Graduated in Chemistry through the University of Sheffield (UK) and Wits and UNISA (South Africa).  Over 30 years-experience in all aspects of innovation from concept development and demonstration through piloting and commissioning full scale projects. I have been fortunate enough to have worked in university, government and industry laboratories and on operations (from a commissioning team and operational support through to on-site Technical and Production management). 

Most of my career I have been involved in hydrometallurgical processes and including projects and operations involving the precious metals (PGM and Au), base metals (particularly Cu, Ni, Co) and more recently lighter elements (Ti, V and Li). 

My current role involves technical (particularly hydrometallurgical) leadership for Neometals across a range of primary and secondary material processing and refining, oversight of all research and development activities, and development and management of our innovation and IP portfolios.

Vanadium is categorised as a critical metal (and critical raw material) by the EU and is sought for numerous application including the development of an anticipated vanadium flow battery industry (VRB or VRFB) particularly used for large energy storage applications and needed to facilitate further transition to green energy. However and despite known reserves there is no ongoing primary production of vanadium from ore in Europe.  Production of vanadium is dominated by China, Russia and South Africa with geography and geopolitics making supply of vanadium into Europe even more challenging.

Neometals identified the opportunity to develop a flowsheet for the recovery of vanadium from stockpiled steel slag in 2019 and from the bench scale testing of several leach options has developed and demonstrated through to pilot scale the selective leaching, purification and then production of high purity vanadium pentoxide (V2O5). Using green energy the novel (patented) flowsheet recovers vanadium in a carbon-negative flowsheet with regeneration and recycling of the lixiviant during processing. The flowsheet produces only useable solid products and by-products, and does not generate liquid or gaseous emissions.   With strong local community support and the assistance of Business Finland an excellent site and local infrastructure has been identified and secured and as testimony to the credentials of the project the environmental permits were granted in Finland without any appeals. A class three engineering study places the production costs well into the lowest quartile and at design feed rate of 300,000 tonnes per annum slag the project is currently in the final stages of project financing and is targeting construction and operation in the next three years.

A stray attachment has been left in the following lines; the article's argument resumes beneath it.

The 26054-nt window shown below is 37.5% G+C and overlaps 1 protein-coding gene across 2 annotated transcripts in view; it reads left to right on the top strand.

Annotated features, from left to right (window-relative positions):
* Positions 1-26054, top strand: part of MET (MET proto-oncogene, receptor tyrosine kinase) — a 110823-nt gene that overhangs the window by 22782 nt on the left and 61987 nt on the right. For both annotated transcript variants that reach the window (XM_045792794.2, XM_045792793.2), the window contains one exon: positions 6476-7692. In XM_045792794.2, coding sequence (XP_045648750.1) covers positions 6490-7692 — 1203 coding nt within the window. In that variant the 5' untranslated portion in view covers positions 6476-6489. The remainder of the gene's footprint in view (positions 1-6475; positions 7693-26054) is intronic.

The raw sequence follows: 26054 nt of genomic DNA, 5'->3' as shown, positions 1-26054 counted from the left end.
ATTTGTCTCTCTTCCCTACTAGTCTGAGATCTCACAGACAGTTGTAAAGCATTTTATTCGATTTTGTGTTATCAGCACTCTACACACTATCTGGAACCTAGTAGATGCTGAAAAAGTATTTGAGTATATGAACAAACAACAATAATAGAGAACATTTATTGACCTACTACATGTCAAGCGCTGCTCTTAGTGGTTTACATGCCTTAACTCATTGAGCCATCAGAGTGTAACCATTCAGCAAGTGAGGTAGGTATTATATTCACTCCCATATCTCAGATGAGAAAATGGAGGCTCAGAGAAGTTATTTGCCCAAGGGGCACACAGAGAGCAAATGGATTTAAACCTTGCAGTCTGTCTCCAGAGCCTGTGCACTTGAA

This project illustrates many of the espoused principles of Circular Hydrometallurgy (while also maintaining a key principal of industry – the project will be profitable) and the presentation will give further insights into the way these principles have been underlying the thinking and actions of the team through flowsheet and overall project development.

Prof. Kathryn Sole

University of Pretoria
South Africa

Lecture title:

Copper leach–solvent extraction–electrowinning: a keystone technology for sustainable hydrometallurgy

Dr. Tobias Urban

Ludwigshafen, Germany

Lecture title:

Methane sulfonic acid, a versatile and sustainable acid

Year of Birth: 1977

1997 – 2003: Studied Chemistry (Diploma) at the University of Ulm, Germany

2008: PhD Theses at University of Ulm (Metal-organic chemistry – Homogeneous catalysis, Stereo selective CO insertion reactions)

2008 – 2012: “Dr. Ing. Max Schlötter GmbH” (Geislingen, Germany) – Team leader for corrosion protection electroplating systems

2012 – now: BASF SE (Ludwigshafen, Germany) – Application technology and technical Service Industrial formulators

Methane Sulfonic Acid, an acid with optimal sustainability profile is relatively young acid in terms of industrial availability. Technical advantages MSA delivered in electrochemical processes led to its initial commercial breakthrough in galvanizing and electroplating applications. The lecture will give an overview of its chemical properties in comparison to other widely used and known acids, as well as the main industrial applications of Methane Sulfonic Acid.

Through our presentation focusing on properties and use of MSA in metal plating and metal refining applications, we would like to strongly encourage the stakeholders of hydrometallurgical industry to venture into this relatively new acid to explore what it could offer in terms of sustainability and efficiency without sacrificing the performance.